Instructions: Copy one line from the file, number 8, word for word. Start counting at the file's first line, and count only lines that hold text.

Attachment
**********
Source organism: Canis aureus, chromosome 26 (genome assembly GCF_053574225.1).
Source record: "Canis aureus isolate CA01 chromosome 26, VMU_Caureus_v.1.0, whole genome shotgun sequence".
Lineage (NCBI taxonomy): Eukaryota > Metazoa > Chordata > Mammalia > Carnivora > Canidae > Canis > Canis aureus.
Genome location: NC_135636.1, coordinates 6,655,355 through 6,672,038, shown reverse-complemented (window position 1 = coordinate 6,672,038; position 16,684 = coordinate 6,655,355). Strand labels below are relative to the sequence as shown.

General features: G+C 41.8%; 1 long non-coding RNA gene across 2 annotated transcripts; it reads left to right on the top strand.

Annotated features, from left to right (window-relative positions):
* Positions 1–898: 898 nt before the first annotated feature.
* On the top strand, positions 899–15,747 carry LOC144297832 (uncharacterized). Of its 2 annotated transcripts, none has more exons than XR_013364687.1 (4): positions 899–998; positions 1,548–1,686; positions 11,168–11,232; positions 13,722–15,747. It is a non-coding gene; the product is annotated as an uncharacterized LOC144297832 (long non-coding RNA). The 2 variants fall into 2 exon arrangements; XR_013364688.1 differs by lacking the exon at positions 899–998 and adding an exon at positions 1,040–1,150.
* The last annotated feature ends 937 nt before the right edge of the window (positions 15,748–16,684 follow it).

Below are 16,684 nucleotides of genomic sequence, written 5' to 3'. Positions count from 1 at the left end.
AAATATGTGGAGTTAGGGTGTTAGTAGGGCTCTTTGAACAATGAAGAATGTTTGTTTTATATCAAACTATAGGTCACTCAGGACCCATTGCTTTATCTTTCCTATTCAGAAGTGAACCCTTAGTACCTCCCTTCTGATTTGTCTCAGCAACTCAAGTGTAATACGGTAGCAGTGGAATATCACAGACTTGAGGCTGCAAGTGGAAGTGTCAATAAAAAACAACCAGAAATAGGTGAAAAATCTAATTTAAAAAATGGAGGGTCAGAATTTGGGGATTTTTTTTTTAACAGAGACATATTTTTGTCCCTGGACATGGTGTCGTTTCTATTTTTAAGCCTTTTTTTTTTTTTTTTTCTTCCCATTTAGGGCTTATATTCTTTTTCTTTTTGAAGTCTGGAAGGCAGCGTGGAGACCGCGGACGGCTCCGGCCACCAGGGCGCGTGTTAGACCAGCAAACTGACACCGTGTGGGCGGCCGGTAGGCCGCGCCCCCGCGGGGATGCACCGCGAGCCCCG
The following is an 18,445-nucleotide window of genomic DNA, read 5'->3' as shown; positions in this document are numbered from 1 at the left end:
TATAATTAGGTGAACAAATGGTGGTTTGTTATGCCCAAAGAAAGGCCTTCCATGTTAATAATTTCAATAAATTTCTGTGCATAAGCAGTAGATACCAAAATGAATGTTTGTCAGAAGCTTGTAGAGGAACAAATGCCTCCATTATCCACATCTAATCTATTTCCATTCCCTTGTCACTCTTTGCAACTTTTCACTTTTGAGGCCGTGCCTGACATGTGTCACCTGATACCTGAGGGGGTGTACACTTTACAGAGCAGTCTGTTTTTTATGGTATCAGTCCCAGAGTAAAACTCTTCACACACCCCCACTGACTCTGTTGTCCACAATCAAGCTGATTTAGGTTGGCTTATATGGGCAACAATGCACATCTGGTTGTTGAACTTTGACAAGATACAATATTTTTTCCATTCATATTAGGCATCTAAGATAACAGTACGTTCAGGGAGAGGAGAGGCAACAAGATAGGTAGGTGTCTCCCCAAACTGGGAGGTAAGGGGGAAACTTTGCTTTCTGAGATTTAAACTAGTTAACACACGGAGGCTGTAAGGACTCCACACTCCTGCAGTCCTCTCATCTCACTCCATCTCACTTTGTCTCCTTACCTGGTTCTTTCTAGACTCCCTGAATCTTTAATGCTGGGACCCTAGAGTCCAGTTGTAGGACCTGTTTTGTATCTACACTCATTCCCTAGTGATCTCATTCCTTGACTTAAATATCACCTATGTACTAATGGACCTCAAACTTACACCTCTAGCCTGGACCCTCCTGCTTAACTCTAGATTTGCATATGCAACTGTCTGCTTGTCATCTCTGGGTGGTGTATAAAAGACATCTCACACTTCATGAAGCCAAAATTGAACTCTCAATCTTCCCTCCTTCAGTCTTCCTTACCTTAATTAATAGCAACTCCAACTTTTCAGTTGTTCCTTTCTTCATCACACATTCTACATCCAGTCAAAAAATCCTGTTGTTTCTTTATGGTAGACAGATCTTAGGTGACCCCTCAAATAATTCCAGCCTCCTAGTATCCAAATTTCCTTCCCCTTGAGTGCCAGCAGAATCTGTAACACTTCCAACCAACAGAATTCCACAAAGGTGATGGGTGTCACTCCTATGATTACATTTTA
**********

* On the top strand, positions 899–15,747 carry LOC144297832 (uncharacterized). Of its 2 annotated transcripts, none has more exons than XR_013364687.1 (4): positions 899–998; positions 1,548–1,686; positions 11,168–11,232; positions 13,722–15,747. It is a non-coding gene; the product is annotated as an uncharacterized LOC144297832 (long non-coding RNA). The 2 variants fall into 2 exon arrangements; XR_013364688.1 differs by lacking the exon at positions 899–998 and adding an exon at positions 1,040–1,150.